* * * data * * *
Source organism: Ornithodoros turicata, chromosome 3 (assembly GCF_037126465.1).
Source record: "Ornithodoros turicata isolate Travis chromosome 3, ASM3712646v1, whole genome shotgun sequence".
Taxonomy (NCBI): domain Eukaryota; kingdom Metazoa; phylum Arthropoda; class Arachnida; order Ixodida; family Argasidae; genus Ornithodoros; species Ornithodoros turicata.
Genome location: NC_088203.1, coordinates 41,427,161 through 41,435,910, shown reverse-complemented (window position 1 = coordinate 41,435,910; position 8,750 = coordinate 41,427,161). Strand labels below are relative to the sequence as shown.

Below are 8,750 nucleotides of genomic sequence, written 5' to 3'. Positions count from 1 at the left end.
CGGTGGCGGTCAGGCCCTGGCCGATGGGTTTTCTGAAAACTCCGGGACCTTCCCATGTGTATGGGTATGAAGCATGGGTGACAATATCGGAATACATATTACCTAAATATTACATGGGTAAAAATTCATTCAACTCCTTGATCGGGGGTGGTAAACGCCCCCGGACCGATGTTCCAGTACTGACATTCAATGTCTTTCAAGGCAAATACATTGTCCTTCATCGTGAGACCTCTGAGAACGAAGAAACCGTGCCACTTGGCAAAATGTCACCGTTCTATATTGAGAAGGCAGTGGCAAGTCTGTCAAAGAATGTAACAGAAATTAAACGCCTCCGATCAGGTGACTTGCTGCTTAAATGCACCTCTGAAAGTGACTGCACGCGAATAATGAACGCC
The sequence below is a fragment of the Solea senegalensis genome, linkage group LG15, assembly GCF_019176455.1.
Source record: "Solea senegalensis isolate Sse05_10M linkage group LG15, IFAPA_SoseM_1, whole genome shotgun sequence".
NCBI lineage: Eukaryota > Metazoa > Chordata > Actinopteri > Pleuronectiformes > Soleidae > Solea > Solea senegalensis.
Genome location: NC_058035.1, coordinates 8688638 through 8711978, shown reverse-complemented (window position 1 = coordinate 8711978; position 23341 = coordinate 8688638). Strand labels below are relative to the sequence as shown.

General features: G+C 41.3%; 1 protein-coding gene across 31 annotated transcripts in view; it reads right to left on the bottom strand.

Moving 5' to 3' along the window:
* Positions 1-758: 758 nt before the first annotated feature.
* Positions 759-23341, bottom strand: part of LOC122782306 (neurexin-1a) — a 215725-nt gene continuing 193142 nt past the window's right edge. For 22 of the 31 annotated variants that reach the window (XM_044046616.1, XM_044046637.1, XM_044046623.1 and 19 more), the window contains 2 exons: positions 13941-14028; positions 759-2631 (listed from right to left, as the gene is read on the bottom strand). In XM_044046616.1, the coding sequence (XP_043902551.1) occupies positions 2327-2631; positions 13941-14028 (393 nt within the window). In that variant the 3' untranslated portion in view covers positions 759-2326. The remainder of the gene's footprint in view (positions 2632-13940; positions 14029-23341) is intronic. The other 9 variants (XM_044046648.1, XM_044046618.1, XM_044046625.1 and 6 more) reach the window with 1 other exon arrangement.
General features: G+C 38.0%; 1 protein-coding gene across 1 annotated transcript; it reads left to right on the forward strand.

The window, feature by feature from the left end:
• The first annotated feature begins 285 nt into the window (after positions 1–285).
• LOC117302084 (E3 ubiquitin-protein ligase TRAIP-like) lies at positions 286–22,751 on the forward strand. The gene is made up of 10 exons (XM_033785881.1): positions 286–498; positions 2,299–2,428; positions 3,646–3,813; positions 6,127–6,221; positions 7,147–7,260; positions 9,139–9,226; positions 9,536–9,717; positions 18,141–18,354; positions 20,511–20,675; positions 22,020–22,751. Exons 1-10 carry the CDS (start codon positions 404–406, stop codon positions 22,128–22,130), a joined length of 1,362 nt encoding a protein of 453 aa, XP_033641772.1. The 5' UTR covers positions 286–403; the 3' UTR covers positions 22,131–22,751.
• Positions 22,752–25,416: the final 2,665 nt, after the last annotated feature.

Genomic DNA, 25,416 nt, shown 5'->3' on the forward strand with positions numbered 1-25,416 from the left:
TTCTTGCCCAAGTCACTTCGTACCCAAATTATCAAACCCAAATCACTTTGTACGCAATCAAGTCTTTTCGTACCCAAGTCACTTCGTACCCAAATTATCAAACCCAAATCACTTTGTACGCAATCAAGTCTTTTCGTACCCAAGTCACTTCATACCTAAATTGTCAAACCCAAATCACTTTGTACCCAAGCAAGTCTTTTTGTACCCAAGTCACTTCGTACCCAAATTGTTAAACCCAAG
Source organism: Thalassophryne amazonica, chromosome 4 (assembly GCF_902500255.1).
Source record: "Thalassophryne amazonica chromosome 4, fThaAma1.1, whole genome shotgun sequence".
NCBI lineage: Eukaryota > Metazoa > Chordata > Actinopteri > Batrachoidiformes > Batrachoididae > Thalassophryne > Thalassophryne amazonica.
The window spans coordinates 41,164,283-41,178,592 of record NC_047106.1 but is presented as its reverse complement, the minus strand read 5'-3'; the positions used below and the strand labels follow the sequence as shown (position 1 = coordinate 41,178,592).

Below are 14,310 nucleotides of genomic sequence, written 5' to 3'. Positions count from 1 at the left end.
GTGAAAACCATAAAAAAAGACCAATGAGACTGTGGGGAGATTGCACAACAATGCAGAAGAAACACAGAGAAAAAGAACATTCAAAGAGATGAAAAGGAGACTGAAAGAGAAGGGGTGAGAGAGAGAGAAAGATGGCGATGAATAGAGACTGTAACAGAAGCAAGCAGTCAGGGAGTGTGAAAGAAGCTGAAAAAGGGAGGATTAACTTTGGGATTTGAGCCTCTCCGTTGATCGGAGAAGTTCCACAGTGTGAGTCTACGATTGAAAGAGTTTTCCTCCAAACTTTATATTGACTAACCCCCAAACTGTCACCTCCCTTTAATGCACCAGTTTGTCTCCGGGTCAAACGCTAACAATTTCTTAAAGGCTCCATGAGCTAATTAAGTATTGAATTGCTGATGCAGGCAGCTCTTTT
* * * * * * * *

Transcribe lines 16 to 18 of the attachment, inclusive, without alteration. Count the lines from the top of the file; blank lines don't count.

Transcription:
The window, feature by feature from the left end:
• The first annotated feature begins 285 nt into the window (after positions 1–285).
• LOC117302084 (E3 ubiquitin-protein ligase TRAIP-like) lies at positions 286–22,751 on the forward strand. The gene is made up of 10 exons (XM_033785881.1): positions 286–498; positions 2,299–2,428; positions 3,646–3,813; positions 6,127–6,221; positions 7,147–7,260; positions 9,139–9,226; positions 9,536–9,717; positions 18,141–18,354; positions 20,511–20,675; positions 22,020–22,751. Exons 1-10 carry the CDS (start codon positions 404–406, stop codon positions 22,128–22,130), a joined length of 1,362 nt encoding a protein of 453 aa, XP_033641772.1. The 5' UTR covers positions 286–403; the 3' UTR covers positions 22,131–22,751.